Oncology & Cancer

Cancer without end? Discovery yields fresh insights

If there is any consolation to be found in cancer, it may be that the devastating disease dies with the individual carrying it. Or so it had long been assumed. Recent research however has uncovered some forms of cancer that ...

Health

Keep sugar substitute away from fido

(HealthDay)— The sugar substitute xylitol may help you lose weight, but it can be deadly for your dog, the U.S. Food and Drug Administration warns.

Oncology & Cancer

How human genetic data is helping dogs fight cancer

Some of what we learn through the compassionate treatment of dogs with cancer goes on to help human patients. Now a study by researchers at University of Colorado Cancer Center and Colorado State University Flint Animal Cancer ...

Oncology & Cancer

Cancer-sniffing dogs 97% accurate in identifying lung cancer: study

Three beagles successfully showed they are capable of identifying lung cancer by scent, a first step in identifying specific biomarkers for the disease. Researchers say the dogs' abilities may lead to development of effective, ...

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Dog

The dog (Canis lupus familiaris, pronounced /ˈkeɪ.nis ˈluːpəs fʌˈmɪliɛəris/) is a domesticated subspecies of the Gray Wolf, a member of the Canidae family of the order Carnivora. The term is used for both feral and pet varieties. The domestic dog has been one of the most widely kept working and companion animals in human history. Amongst canine enthusiasts, the word "dog" may also mean the male of a canine species, as opposed to the word "bitch."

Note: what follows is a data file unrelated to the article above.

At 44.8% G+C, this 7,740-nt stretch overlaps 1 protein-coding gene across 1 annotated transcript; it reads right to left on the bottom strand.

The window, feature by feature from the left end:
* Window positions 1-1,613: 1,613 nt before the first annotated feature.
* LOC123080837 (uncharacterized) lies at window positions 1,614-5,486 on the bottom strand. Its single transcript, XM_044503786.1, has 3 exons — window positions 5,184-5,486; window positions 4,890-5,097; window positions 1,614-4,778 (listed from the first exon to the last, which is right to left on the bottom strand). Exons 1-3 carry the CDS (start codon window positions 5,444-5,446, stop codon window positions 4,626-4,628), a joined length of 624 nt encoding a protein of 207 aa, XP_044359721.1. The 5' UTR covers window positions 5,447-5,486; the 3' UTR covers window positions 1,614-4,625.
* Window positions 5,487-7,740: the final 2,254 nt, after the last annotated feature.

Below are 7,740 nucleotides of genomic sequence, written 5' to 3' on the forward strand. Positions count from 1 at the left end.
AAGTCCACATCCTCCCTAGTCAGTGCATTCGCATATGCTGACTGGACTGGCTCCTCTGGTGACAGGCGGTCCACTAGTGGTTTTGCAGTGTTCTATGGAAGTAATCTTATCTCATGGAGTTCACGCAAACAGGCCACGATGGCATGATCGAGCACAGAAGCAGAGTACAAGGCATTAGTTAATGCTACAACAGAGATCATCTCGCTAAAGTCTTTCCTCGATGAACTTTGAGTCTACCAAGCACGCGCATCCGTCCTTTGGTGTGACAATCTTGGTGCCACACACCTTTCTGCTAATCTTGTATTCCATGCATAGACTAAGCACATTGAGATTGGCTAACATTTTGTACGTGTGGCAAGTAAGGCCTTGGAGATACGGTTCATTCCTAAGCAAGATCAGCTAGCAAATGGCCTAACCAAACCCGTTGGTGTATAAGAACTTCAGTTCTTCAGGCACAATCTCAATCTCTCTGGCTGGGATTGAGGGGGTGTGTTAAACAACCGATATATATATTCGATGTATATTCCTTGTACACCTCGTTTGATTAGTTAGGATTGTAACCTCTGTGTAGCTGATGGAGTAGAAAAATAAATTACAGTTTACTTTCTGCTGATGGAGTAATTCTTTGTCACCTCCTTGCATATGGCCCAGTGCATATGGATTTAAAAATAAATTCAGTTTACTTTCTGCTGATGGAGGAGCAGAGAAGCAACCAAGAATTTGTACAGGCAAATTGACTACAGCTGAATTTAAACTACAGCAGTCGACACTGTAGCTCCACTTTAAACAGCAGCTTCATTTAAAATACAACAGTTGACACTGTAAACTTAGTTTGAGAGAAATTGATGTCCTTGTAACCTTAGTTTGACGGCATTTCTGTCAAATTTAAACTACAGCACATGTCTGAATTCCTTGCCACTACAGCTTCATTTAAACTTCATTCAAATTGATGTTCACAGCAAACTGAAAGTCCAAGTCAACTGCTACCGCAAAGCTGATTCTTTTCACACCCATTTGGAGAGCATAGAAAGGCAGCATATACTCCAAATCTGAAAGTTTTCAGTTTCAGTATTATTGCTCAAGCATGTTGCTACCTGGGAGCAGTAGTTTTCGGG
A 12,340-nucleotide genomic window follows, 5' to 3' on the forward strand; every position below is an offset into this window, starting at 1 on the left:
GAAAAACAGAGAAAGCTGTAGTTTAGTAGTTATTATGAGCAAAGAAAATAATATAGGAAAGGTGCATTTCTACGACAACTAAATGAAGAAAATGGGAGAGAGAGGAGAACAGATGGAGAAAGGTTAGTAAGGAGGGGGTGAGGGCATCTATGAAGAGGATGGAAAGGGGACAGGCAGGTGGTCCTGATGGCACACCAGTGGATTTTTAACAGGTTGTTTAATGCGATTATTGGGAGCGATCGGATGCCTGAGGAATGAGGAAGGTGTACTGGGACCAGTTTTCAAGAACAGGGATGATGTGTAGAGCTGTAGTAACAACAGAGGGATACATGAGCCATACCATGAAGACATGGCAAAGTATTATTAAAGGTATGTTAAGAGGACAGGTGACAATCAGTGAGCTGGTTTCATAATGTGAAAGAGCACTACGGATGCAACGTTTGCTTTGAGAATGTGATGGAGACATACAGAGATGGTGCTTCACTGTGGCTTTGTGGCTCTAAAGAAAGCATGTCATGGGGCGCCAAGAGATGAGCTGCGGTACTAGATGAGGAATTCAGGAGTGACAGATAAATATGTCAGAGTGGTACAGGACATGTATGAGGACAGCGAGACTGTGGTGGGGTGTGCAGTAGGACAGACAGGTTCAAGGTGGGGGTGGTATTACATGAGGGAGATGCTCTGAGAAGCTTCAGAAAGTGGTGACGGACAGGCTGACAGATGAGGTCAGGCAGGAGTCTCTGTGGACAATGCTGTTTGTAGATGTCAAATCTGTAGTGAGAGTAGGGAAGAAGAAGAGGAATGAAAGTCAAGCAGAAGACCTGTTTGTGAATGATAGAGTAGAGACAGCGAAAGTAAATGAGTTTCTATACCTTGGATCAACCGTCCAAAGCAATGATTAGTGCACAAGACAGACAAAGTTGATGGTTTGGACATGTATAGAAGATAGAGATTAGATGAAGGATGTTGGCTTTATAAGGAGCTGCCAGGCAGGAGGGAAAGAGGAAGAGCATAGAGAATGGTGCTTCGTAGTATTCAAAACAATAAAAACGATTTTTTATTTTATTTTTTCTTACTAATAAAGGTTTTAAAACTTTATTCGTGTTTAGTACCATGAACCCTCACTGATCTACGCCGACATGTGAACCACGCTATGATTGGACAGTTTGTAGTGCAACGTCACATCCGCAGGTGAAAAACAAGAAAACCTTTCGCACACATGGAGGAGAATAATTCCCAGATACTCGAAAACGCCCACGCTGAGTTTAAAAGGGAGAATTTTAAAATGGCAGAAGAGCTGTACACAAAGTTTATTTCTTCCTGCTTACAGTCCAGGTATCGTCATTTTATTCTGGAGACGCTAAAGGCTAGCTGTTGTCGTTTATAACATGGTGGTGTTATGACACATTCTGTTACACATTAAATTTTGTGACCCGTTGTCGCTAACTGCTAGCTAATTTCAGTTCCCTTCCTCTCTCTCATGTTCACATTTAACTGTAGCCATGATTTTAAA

The dog quickly became ubiquitous across culture in all parts of the world, and was extremely valuable to early human settlements. For instance, it is believed that the successful emigration across the Bering Strait might not have been possible without sled dogs. Dogs perform many roles for people, such as hunting, herding, protection, and, more recently, assisting handicapped individuals. Currently, there are estimated to be 400 million dogs in the world.

Over the 15,000 year span that the dog had been domesticated, it diverged into only a handful of landraces, groups of similar animals whose morphology and behavior have been shaped by environmental factors and functional roles. As the modern understanding of genetics developed, humans began to intentionally breed dogs for a wide range of specific traits. Through this process, the dog has developed into hundreds of varied breeds, and shows more behavioral and morphological variation than any other land mammal. For example, height measured to the withers ranges from a few inches in the Chihuahua to a few feet in the Irish Wolfhound; color varies from white through grays (usually called "blue'") to black, and browns from light (tan) to dark ("red" or "chocolate") in a wide variation of patterns; coats can be short or long, coarse-haired to wool-like, straight, curly, or smooth. It is common for most breeds to shed this coat, but non-shedding breeds are also popular.

This text uses material from Wikipedia, licensed under CC BY-SA